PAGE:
Fifty years ago humans took the first full photo of Earth from space – climate crisis means it’s time for another


“Everyone in the world has to do it. Everyone in the world needs to see this. These were the first words of William Shatner, 90, as he exited, shaking with emotion, from a brief trip to space – where the former Star Trek actor had spent barely four minutes – aboard a Blue rocket Origin October 13, 2021.

“This tune that keeps us alive,” he said:

It’s thinner than your skin… We think, “Oh, it’s the blue sky”, and then suddenly you pull it all up, like you’re pulling a sheet off of you when you’re sleeping, and looking in. the darkness … it’s so thin, and you’re there in an instant!

As space travelers like Shatner have witnessed, our planet’s atmosphere seems as thin as the apple skin relative to Earth. Although from our point of view it may seem limitless, we can change its composition with emissions as easily as we can pollute vast lakes and oceans.

Yet many reports covering Shatner’s trip failed to mention his comments on the fragility of Earth’s atmosphere: comments that could easily have been directed to delegates arriving at the unfolding UN climate change conference COP26. in Glasgow.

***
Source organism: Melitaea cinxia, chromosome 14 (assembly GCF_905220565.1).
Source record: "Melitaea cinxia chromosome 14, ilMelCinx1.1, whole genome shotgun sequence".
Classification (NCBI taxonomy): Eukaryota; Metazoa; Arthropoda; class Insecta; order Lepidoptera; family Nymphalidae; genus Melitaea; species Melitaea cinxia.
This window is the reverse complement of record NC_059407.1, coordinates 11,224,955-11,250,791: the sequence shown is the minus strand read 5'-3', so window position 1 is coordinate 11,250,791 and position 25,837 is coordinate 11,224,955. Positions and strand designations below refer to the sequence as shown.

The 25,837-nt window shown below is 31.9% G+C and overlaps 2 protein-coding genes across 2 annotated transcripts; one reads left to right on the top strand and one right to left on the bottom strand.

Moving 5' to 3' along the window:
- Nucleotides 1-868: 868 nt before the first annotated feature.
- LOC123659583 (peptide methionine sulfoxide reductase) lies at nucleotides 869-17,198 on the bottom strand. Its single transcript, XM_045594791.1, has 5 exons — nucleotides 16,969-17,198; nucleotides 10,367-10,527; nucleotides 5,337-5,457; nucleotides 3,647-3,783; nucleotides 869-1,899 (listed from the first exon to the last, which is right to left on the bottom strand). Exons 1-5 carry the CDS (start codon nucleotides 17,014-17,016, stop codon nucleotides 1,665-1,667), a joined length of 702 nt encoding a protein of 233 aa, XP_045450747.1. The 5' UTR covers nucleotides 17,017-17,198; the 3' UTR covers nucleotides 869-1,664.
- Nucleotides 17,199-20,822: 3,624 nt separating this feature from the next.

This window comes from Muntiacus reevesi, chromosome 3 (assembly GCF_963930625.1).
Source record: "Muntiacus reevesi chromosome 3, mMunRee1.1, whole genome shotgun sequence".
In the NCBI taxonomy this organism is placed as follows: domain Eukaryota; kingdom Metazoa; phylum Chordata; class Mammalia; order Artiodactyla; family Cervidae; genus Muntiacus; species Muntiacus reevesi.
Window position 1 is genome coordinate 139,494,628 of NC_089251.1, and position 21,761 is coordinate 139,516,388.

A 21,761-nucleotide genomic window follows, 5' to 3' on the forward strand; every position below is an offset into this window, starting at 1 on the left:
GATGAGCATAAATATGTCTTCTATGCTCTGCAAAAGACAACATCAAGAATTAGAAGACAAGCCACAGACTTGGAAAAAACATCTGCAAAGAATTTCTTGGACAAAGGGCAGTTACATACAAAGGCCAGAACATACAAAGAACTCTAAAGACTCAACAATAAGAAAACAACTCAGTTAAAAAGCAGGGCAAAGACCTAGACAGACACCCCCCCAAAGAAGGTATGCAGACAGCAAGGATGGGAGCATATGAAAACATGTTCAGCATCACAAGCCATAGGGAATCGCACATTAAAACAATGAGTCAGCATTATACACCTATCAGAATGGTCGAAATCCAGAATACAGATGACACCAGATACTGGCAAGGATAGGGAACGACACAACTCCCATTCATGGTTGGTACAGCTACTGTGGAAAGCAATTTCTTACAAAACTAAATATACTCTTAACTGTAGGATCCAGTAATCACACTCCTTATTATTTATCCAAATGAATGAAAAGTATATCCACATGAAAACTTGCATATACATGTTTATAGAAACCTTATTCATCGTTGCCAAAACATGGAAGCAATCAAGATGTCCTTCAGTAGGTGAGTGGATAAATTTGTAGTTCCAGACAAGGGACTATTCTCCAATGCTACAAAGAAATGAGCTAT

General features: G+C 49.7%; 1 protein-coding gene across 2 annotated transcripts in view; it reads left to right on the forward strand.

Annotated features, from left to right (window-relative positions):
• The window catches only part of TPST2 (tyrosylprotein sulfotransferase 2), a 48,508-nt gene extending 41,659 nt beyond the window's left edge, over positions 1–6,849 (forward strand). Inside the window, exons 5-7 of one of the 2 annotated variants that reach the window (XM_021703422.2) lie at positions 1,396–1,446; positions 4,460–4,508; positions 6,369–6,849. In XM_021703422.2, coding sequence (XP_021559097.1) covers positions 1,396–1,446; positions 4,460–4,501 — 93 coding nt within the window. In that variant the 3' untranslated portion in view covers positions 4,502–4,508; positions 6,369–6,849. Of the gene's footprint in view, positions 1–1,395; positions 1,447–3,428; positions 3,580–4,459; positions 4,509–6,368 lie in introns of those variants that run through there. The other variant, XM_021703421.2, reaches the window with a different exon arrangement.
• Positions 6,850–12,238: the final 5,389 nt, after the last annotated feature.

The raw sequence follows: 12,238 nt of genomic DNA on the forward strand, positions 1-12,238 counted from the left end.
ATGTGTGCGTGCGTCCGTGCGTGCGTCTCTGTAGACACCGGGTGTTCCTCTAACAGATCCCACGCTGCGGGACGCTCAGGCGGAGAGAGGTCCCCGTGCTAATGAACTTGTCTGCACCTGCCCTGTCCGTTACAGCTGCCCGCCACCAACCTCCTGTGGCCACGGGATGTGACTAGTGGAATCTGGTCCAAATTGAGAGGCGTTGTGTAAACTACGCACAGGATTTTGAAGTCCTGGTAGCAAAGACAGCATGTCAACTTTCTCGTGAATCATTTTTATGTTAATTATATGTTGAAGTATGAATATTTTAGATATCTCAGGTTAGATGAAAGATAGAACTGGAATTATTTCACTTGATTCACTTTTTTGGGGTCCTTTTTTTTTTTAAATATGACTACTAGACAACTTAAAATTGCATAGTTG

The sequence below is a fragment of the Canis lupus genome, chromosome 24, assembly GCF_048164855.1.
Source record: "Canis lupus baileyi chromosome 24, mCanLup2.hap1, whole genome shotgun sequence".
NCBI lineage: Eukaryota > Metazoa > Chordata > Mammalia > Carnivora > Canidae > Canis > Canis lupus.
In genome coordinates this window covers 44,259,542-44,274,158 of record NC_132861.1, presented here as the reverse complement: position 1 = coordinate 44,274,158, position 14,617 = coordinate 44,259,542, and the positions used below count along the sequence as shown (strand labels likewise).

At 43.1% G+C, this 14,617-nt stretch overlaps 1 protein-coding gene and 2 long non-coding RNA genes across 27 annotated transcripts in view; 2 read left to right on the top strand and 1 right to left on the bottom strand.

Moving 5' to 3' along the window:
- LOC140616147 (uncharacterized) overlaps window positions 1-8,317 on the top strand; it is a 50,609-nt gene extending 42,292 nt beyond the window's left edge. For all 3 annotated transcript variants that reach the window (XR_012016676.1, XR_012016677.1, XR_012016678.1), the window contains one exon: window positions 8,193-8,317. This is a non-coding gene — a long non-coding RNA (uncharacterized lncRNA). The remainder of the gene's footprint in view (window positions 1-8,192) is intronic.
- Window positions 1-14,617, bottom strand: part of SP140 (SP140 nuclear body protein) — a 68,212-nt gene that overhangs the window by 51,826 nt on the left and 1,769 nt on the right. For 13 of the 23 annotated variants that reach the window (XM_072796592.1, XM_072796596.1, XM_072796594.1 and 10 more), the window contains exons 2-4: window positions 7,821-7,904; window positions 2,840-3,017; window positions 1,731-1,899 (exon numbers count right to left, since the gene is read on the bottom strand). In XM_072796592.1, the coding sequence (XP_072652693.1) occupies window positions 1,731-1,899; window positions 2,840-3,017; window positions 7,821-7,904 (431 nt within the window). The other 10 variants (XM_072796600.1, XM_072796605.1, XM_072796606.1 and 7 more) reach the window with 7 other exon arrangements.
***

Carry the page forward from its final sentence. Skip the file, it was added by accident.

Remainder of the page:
Shatner’s journey was made possible by Jeff Bezos’ space exploration company, Blue Origin, founded in 2000, and understandably came under criticism. Bezos, the billionaire founder of e-commerce giant Amazon, arguably achieved his astronomical success by digging into the cultural and commercial infrastructure of local areas around the world: and was convicted of spending Billions expand into the space tourism industry rather than improving the environment on Earth.

The manned space program of the 1960s and 1970s, competitively managed by the United States and Russia, was also critical like a waste of money. But it gave a huge and unexpected bonus: the first sight of Earth from space, in all its majestic isolation.

At Christmas 1968, the crew of Apollo 8 became the first to see and photograph the entire planet as they flew around the moon. From a quarter of a million kilometers away, Earth’s unique beauty and vulnerability have become apparent like never before.

This photo of the Earth, seen rising above the lunar horizon, was taken by the Apollo 8 crew on Christmas Eve 1968.
William Anders / NASA, CC BY-SA

During the trip, astronaut Bill Anders took an unscheduled photo of the Earth partly in shadow, with the moon in the foreground. The dead colors of the moon contrasted directly with the fertile, brightly colored Earth.

The photo, known colloquially as “Earthrise,” was later describe by photographer Galen Rowell as “the most influential environmental photograph ever taken”. Years later, Anders reflected on his experience: “We’ve come all this way to the Moon, and yet the most important thing we see is our own home planet. ”

An inspiration